This picture, this half-grin of contemplation(wishes, y'know?), this KID.
He is persistence. Some days we call it nagging, but when looking for the good in the nagging, we call it persistence. He likes the idea of a lot of things, but only the reality of a few. He likes sugar in many forms, of course. He likes dogs, oh my goodness, does he like dogs. He likes Pokemon, but knows no specifics about the game part of it, only the characters. He likes doing his hair. He likes shoes. The boy and his request for shoes is ridiculous. He likes meatloaf. He likes butter and honey sandwiches. He likes aggravating his brothers, Felix specifically. He leaves me notes around the house. He compliments my cooking. He's a great reader, but isn't to the point that he wants to curl up with a good book(except at bedtime, and then, yes). He's amazing at math.
He worries about what he's going to be when he grows up. He can ice skate pretty well. He can ride a two wheeler, no problem-o. He can tie his shoes and has had the ability for a year or two, yet will do his best to convince others that he can't. He has no less than five blankets on his bed. He has fallen into a sudden wealth of stuffed dogs. Seriously, it's insane and I am the biggest contributor to the problem.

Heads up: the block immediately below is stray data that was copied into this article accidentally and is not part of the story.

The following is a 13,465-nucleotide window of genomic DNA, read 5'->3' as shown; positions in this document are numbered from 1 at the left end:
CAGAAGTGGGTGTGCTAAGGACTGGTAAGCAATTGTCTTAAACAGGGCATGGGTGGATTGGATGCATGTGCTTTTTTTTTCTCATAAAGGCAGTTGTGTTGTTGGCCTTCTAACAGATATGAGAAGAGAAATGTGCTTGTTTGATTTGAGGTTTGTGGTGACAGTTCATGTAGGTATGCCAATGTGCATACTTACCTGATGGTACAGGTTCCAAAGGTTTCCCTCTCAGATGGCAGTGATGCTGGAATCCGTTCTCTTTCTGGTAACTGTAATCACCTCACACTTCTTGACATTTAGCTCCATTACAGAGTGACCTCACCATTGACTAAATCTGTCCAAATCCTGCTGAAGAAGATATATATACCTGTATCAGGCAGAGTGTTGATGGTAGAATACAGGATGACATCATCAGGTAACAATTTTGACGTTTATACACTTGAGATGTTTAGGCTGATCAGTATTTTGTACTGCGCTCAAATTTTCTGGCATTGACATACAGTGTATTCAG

For his birthday, he got an overnighter with the fam at Great Wolf Lodge. Sean's schedule only allowed for a free day a week post birthday, so it doesn't really seem like it's for him. So we also took him on a date, just Sean and I. We surprised him with Build-A-Bear, because he needed another stuffed dog(nope). The comments Sean made during that shopping experience were worth every penny of the overpriced dog. Not to mention the smile on Mr. T's face. All worth it. We let him pick a dinner spot. I was pushing for seafood, he wanted Chick fil A. It happened to be a kid's night and even he, the seven year old, was taken aback by how obnoxious the children were being. The play area sounded like a scene from The Walking Dead. Not even exaggerating a little bit.